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  • Writer's pictureGregg Severson

Hunt for a Hoary Redpoll (and Commons too)

You may recall in January when I went on a chase after a report of Common Redpolls in my neighborhood. At that time, there were very few reported Redpolls nearby, and even farther north in Minnesota, numbers were lower than normal. However, as we've gotten towards the end of February, there have been more Redpolls around, with many people starting to see them at their home feeders. Then, I saw a report that a large flock of Redpolls was at Cancer Survivors Park in downtown Minneapolis. This is one of the most consistent spots for these little birds in the county. The reason? Birches. Redpolls love to eat birch catkins and much of Cancer Survivors Park has been planted with a monoculture of Paper Birches. The relative abundance of birch catkins here seems to draw in the Redpolls at some point every winter.

Cancer Survivors Park with Marquette Plaza building in the background
All of those trees in front of the building are densely planted birches.

But what got me even more excited than just the Common Redpolls, is that people were finding at least one Hoary Redpoll mixed in with the Commons. The general rule of thumb in Minnesota is that we get about one Hoary for about every one hundred Commons (note - as a rule of thumb, this is not at all precise - it is just intended to give you a sense of their relative abundance). Since Adam Roesch observed about 200 at this location the day before I did, that would give a pretty good chance of finding a Hoary. And find a Hoary he did, so I really wanted to get to this spot soon so I could tick off these two special winter visitors. It is only about three miles from my house, but the best time is during the middle of the day, so it can't be a day where I am off working in Eagan or taking a trip to the Bog!

The biking was slow, but went well (see below for more notes about road conditions and winter biking). I got to the park and didn't see any birds in the birches. Oh no! I knew Adam had seen Redpolls here this morning, but could it be that they had left for the day already? I decided to walk near all of the birches to be sure that the Redpolls weren't hiding out anywhere. After I had walked through most of the birchy area of the park - I finally noticed a bunch of little birds flitting into and out of the treetops. The Redpolls were here! I knew at that second that I'd get to tick the Commons, but now I had to get in position to start the search for a Hoary among them. After a bit of scanning through the flock, I was able to ID one bird as a solid Hoary. Score! That is a hard bird to find in Minneapolis and one that I'm glad to have on my list.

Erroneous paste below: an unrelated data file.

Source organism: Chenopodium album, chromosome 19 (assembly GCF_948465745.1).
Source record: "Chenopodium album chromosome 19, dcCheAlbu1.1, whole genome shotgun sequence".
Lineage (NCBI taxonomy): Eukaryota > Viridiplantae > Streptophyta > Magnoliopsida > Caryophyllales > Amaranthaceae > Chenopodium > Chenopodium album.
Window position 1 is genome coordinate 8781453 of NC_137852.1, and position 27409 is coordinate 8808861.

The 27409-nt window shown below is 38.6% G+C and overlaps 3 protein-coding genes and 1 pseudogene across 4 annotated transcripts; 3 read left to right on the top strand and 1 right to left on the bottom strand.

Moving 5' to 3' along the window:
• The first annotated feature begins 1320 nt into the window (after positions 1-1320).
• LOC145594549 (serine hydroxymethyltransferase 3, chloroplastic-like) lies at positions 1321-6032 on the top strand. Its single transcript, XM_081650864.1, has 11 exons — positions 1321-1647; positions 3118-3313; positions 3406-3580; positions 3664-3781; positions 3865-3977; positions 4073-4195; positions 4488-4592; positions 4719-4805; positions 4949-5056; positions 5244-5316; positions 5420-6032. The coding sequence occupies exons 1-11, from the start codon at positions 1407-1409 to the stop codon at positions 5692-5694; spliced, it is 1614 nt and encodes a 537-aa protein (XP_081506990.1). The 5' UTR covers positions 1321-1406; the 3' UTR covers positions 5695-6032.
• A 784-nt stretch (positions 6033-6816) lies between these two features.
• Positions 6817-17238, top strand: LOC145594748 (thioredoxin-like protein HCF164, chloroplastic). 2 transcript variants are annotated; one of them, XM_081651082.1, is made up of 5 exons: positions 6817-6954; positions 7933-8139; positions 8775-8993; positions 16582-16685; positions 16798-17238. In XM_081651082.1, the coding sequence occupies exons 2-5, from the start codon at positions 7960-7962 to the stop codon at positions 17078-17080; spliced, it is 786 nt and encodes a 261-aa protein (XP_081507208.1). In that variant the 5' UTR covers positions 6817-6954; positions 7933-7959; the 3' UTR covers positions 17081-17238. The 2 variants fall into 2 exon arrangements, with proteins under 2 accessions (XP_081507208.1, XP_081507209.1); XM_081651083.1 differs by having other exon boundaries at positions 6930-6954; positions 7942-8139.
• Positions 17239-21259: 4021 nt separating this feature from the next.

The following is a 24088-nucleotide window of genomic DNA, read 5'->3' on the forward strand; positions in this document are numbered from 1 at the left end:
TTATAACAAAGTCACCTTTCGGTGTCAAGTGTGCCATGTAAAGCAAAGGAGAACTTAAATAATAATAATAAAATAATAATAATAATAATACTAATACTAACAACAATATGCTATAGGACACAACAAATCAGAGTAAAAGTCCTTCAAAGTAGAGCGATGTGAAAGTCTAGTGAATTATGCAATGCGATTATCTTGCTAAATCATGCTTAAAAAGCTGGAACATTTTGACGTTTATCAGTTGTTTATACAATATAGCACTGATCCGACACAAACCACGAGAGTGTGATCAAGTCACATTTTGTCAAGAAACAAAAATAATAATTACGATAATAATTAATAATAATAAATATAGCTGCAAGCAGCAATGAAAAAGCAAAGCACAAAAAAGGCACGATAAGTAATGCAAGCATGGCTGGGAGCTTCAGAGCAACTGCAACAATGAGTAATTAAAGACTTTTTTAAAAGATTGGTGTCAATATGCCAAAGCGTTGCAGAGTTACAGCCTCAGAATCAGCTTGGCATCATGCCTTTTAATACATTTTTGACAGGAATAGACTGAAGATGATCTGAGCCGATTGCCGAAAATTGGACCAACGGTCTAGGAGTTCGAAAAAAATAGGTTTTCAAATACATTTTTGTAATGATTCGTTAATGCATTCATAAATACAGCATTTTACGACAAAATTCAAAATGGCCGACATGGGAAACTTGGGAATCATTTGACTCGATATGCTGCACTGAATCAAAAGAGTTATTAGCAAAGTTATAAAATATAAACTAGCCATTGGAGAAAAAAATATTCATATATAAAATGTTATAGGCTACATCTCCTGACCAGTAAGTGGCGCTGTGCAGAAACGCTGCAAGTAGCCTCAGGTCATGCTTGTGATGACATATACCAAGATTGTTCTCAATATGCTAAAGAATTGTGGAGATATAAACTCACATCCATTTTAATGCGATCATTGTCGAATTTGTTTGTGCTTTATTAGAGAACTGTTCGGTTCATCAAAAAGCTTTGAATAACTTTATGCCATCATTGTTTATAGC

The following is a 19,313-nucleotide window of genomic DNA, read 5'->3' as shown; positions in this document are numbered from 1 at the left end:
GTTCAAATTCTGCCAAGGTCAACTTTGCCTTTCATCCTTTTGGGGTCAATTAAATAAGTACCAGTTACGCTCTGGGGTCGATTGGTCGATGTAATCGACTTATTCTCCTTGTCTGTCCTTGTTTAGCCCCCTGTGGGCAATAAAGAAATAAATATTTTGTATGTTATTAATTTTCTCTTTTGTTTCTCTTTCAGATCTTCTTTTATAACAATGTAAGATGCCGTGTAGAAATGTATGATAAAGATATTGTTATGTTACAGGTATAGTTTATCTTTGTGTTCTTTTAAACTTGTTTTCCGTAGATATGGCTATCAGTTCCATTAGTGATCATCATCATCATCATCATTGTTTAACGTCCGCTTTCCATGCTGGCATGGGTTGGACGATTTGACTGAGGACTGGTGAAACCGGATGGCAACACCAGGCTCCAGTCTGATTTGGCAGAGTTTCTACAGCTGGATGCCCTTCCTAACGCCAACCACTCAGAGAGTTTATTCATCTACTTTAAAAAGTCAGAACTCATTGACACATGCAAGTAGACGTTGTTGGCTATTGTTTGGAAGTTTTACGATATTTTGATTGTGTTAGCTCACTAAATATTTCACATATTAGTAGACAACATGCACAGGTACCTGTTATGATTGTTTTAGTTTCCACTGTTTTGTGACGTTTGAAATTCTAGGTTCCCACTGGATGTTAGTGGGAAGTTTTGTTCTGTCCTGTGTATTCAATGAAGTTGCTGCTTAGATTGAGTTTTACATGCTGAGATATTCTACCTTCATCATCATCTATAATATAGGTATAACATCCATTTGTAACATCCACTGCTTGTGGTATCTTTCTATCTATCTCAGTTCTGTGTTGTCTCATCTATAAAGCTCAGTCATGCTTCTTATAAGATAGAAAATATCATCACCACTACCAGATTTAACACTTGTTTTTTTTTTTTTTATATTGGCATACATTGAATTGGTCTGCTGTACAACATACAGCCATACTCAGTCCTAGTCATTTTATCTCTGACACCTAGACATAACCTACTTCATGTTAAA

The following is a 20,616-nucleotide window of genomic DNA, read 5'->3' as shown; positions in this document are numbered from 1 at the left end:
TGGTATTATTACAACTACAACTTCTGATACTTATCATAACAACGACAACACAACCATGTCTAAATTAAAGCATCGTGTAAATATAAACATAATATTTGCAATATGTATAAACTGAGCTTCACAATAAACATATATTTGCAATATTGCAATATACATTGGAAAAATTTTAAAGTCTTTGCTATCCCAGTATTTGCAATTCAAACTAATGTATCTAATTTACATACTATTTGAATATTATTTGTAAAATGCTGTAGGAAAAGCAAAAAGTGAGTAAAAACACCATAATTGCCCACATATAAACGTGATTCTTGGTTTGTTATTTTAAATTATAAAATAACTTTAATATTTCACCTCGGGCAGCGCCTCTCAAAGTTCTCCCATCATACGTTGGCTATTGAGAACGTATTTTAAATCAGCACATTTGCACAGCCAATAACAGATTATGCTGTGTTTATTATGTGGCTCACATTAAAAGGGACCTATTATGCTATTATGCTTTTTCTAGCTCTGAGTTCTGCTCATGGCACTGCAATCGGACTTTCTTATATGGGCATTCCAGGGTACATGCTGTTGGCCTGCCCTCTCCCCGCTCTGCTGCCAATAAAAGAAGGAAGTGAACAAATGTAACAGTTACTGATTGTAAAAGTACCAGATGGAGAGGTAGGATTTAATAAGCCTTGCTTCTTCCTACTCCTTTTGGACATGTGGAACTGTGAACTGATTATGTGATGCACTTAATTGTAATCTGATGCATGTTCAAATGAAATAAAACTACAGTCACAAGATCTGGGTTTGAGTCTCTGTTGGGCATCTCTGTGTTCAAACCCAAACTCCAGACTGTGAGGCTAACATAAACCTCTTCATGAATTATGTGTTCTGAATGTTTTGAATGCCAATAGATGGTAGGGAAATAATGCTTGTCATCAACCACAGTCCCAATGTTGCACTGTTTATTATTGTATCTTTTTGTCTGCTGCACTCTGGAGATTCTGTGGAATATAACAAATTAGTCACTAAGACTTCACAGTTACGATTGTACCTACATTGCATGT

Another thing I wanted to blog about it about getting around in Minneapolis by bike in the winter. This winter has been one of the tougher ones for bike transport, since we've experienced freezing rain, extraordinarily cold temperatures, and lots of snow. Minneapolis generally does a pretty good job with snow removal, with good attention given to bike facilities. When things get bad out there, it often pays to try to stay to dedicated bike facilities like the Midtown Greenway or the Minnehaha Creek Path. The city plows these routes (they plow the Midtown Greenway starting pretty early in the morning - I will often meet the plow as it is working to clear the Greenway between 7:15 and 7:45am. Since the Greenway (and other off-street bicycle facilities don't get car traffic, they tends to stay in good shape once they are plowed. The surface is often covered in snow, but that snow is hard packed and makes a decent biking surface. Here is a picture I took as I was going through Loring Park of a perfectly bikeable snow-covered path.

Snow-covered path through Loring Park
Even the sections that had more snow on them than appears in this image (from snow drifting after the plows went through) were pretty passable on a mountain bike.

Let me contrast that to what the back streets were like. On back streets such as Bryant Avenue, the conditions were slow and difficult. While the streets had been plowed, there was a lot of brown, disturbed snow on top of the firm surface. This is snow that has been affected so that it will no longer set up a firm surface and presents one of the hardest obstacles to biking in the winter. The unconsolidated snow prevents your tire from touching the road surface or hard packed snow underneath to get traction. It also creates a soft, deep sand-like area that slows you way down.

Dirty brown snow on a street
That brown stuff is hard to bike through - especially if you get extended stretches of it.

On dedicated bikeways, the city rarely puts down sand or salt (which help to create this modified snow), and the lack of heavy traffic means that hard packed snow will just stay as hard packed snow. But on the streets, the traffic and salt and sand create this brown mess. Luckily, today the brown snow wasn't so deep or extended that I couldn't get through it, but it definitely made my bike ride slower and harder!

Miles biked on this trip: 7.5

Miles biked year to date: 138.1

Species count: 38

My bike birding eBird profile:

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